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Climate always has been changing ...

Climate always has been changing - this is another insight from that research paper published by bild der wissenschaft and the German Research Centre for Geosciences I am currently reading.

Today we live in a warm period lasting since 11.000 years. During this period climate changes have been moderate, but there had been a few with a major impact on human culture. The warm period before was 126.000 years ago.

When the Romans conquered Gaul and Germania 2000 years ago a temperature rise of 1 or 2 degrees supported that by melting away glaciers in the Alps. 1700 years ago it became possible first time to grow Wine North of the Alps. 1600 years ago glaciers started to grow again, many Roman roads in the mountains became unusable. Hunger crisis and major migrations took place in Europe.

Another temperature rise took place in the Middle Age, when it was warmer in Greenland than it is today. Agriculture was done at an altitude 200 meters higher than today. It became possible to grow wine in Scotland and Vikings were able to found settlements on Iceland and even Greenland.

Another cold period followed and Vikings had to give up these settlements. New crop failures and hunger crisis struck Europe.

Climate always has been changing. Minor temperature changes of 1 or 2 degrees already had major impacts on human culture. We should get used to this.

4 blog comments below

It's been well documented that climate has always been changing, I don't think anyone has made an effort to refute this with any degree of seriousness. The question for many relates to the rate at which climate is currently changing and the causes of the rate. Anyone without a political/monetary stake in denying it pretty much agrees that the current change is a net increase in temperature, and its associated changes in weather patterns, and that the rate is higher than it naturally would be expected... and that the cause of the accelerated rate is human activity, primarily by burning fossil fuels (though other sources contribute).
Ankhanu on Wed Aug 01, 2012 10:27 pm
Well, as the authors of the study say: we live in a relatively calm period.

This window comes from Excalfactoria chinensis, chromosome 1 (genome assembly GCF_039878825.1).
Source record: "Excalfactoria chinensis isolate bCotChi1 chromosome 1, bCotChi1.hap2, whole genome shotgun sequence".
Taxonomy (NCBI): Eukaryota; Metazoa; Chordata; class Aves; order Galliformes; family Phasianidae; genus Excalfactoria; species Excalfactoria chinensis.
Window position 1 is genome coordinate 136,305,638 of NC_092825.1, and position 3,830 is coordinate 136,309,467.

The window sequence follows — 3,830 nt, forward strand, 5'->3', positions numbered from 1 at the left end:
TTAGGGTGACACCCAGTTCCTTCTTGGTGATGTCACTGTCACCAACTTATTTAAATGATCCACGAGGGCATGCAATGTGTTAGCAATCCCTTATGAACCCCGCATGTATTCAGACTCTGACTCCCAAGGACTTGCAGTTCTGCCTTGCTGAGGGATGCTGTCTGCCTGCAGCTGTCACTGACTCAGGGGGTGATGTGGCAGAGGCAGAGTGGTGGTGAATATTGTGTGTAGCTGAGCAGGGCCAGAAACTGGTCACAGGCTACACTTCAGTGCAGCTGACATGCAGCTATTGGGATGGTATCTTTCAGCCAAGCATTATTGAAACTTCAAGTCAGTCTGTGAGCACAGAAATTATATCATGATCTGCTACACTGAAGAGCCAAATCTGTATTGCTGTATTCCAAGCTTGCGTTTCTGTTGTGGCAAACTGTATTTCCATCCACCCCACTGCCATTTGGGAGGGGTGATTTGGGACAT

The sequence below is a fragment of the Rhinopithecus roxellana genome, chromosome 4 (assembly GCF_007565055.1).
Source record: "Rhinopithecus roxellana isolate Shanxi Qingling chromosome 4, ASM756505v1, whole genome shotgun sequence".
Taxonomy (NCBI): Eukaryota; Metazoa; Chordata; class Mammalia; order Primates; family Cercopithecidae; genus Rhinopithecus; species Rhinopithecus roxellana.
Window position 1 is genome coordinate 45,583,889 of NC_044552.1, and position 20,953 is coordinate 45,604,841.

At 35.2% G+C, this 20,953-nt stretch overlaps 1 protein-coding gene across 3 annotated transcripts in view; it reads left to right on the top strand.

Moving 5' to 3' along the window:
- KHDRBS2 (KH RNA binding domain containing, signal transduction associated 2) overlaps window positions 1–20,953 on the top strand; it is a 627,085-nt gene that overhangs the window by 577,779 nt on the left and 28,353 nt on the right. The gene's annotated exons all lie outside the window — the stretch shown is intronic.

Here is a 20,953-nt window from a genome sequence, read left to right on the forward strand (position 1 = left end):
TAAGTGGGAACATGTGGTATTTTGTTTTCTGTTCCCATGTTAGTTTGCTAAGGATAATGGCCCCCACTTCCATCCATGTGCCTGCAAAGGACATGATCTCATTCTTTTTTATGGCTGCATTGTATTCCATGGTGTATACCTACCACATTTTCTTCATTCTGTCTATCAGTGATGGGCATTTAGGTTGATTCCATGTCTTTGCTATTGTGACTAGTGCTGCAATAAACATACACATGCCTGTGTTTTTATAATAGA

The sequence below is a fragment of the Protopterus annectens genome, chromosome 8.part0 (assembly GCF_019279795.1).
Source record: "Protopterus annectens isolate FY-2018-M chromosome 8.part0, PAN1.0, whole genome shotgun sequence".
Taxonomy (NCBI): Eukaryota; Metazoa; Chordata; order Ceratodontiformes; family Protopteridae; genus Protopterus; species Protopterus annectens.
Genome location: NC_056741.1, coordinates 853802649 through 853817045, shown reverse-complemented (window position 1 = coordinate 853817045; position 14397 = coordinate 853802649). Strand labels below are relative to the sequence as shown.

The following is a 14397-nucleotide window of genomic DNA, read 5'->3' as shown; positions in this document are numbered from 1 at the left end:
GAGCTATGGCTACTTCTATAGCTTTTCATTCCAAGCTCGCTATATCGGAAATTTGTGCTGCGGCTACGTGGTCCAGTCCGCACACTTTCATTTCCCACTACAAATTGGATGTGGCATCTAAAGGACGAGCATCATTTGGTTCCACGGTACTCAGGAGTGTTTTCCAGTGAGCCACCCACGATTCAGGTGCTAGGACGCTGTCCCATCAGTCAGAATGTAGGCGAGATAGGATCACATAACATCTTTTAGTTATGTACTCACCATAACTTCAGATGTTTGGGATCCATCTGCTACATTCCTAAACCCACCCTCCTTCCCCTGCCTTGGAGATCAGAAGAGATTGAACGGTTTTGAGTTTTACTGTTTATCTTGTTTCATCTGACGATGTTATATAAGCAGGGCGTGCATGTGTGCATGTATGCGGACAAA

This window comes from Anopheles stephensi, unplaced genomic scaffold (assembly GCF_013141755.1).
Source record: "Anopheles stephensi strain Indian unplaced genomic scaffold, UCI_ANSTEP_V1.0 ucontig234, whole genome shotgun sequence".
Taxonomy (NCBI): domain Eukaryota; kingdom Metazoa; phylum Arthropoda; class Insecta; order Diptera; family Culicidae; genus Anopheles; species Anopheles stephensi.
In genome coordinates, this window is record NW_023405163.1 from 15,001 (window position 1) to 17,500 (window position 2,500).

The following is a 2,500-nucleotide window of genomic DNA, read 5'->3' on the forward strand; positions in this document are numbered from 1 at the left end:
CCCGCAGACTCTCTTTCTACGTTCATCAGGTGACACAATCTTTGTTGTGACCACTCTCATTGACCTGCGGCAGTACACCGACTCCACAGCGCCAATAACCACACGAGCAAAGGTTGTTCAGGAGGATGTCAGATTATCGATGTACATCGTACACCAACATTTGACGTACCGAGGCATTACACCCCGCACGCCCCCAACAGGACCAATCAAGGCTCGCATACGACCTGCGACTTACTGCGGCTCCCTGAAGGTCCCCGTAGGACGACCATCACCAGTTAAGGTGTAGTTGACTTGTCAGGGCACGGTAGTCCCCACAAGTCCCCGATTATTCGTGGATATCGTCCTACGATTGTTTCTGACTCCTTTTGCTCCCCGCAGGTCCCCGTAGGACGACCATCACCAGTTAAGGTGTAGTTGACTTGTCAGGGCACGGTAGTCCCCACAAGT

I think the fear of climate change has two major reasons nowadays: media and the fact that population on this planet has grown that fast.
The first reason means: media is pushing the fear factor. Fear and bad news sell well.
The second one means: as we more and more live in mega cities and many mega cities are located at coast lines the impact of even a minor climate change nobody would have cared about 10.000 years ago today might mean a dramatic impact. And: agriculture is very critical to ensure food for all these people. A small decline in output can mean trouble for many people.
amagard on Thu Aug 02, 2012 12:50 pm
Good job finding these articles they are worth the read. It would help some people to read them. I do not know where I stand on the issue. For one climate change is a natural occurence and two I do believe that mankind has affected the rate of climate change. I am not sure however if our influence on it was beneficial or harmful. Only time will tell.
pauline123 on Thu Aug 02, 2012 5:42 pm
Another temperature rise took place in the Middle Age, when it was warmer in Greenland than it is today.
Hmm...but what about the rest of the world? This statistic is frequently cited by climate change deniers - but, unlike you, they frequently make the claim that the 'world' was warmer. I congratulate you for giving the correct scope.
Certainly climate has changed over history. Climate scientists are more aware of this than most. The point is that climate is now changing at a rate which has not been seen before.

Potholer54 has made a very informative video on this particular issue which is worth the watch
Bikerman on Thu Aug 02, 2012 6:22 pm

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